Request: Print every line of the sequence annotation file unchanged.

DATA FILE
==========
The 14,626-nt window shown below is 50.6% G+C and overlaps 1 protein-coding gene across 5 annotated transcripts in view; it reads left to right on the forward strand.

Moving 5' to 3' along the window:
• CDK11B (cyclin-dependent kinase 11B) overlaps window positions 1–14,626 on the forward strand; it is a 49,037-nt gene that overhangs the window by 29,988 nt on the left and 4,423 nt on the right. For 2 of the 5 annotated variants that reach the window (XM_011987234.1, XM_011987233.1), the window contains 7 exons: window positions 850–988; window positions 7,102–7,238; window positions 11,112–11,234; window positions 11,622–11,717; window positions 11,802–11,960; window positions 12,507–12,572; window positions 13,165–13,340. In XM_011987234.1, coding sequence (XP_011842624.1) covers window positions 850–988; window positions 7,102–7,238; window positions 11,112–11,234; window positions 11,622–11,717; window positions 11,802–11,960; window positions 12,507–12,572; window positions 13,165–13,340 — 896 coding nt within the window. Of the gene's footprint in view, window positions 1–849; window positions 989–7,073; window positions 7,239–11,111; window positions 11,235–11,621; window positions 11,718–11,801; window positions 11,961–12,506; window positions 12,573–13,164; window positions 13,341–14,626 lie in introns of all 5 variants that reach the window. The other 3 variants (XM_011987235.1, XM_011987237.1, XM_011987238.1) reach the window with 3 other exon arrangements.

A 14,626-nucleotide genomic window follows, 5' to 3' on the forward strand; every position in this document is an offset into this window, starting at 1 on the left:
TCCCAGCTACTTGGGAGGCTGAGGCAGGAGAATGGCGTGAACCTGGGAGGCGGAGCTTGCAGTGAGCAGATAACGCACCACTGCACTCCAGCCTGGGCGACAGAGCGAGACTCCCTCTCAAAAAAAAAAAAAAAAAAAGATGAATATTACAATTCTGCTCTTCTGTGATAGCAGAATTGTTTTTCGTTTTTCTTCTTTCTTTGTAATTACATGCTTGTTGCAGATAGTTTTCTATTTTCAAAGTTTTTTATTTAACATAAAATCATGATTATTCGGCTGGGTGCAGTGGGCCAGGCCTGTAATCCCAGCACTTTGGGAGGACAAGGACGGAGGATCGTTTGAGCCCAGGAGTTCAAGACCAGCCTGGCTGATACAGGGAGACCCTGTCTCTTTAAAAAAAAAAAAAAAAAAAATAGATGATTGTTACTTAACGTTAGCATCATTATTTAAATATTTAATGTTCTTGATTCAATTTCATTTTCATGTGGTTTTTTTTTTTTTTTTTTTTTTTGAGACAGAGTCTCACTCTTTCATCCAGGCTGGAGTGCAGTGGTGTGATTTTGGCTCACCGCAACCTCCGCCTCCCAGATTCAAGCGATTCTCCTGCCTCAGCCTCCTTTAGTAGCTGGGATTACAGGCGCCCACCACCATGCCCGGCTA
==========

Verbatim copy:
The 14,626-nt window shown below is 50.6% G+C and overlaps 1 protein-coding gene across 5 annotated transcripts in view; it reads left to right on the forward strand.

Moving 5' to 3' along the window:
• CDK11B (cyclin-dependent kinase 11B) overlaps window positions 1–14,626 on the forward strand; it is a 49,037-nt gene that overhangs the window by 29,988 nt on the left and 4,423 nt on the right. For 2 of the 5 annotated variants that reach the window (XM_011987234.1, XM_011987233.1), the window contains 7 exons: window positions 850–988; window positions 7,102–7,238; window positions 11,112–11,234; window positions 11,622–11,717; window positions 11,802–11,960; window positions 12,507–12,572; window positions 13,165–13,340. In XM_011987234.1, coding sequence (XP_011842624.1) covers window positions 850–988; window positions 7,102–7,238; window positions 11,112–11,234; window positions 11,622–11,717; window positions 11,802–11,960; window positions 12,507–12,572; window positions 13,165–13,340 — 896 coding nt within the window. Of the gene's footprint in view, window positions 1–849; window positions 989–7,073; window positions 7,239–11,111; window positions 11,235–11,621; window positions 11,718–11,801; window positions 11,961–12,506; window positions 12,573–13,164; window positions 13,341–14,626 lie in introns of all 5 variants that reach the window. The other 3 variants (XM_011987235.1, XM_011987237.1, XM_011987238.1) reach the window with 3 other exon arrangements.

A 14,626-nucleotide genomic window follows, 5' to 3' on the forward strand; every position in this document is an offset into this window, starting at 1 on the left:
TCCCAGCTACTTGGGAGGCTGAGGCAGGAGAATGGCGTGAACCTGGGAGGCGGAGCTTGCAGTGAGCAGATAACGCACCACTGCACTCCAGCCTGGGCGACAGAGCGAGACTCCCTCTCAAAAAAAAAAAAAAAAAAAGATGAATATTACAATTCTGCTCTTCTGTGATAGCAGAATTGTTTTTCGTTTTTCTTCTTTCTTTGTAATTACATGCTTGTTGCAGATAGTTTTCTATTTTCAAAGTTTTTTATTTAACATAAAATCATGATTATTCGGCTGGGTGCAGTGGGCCAGGCCTGTAATCCCAGCACTTTGGGAGGACAAGGACGGAGGATCGTTTGAGCCCAGGAGTTCAAGACCAGCCTGGCTGATACAGGGAGACCCTGTCTCTTTAAAAAAAAAAAAAAAAAAAATAGATGATTGTTACTTAACGTTAGCATCATTATTTAAATATTTAATGTTCTTGATTCAATTTCATTTTCATGTGGTTTTTTTTTTTTTTTTTTTTTTTGAGACAGAGTCTCACTCTTTCATCCAGGCTGGAGTGCAGTGGTGTGATTTTGGCTCACCGCAACCTCCGCCTCCCAGATTCAAGCGATTCTCCTGCCTCAGCCTCCTTTAGTAGCTGGGATTACAGGCGCCCACCACCATGCCCGGCTA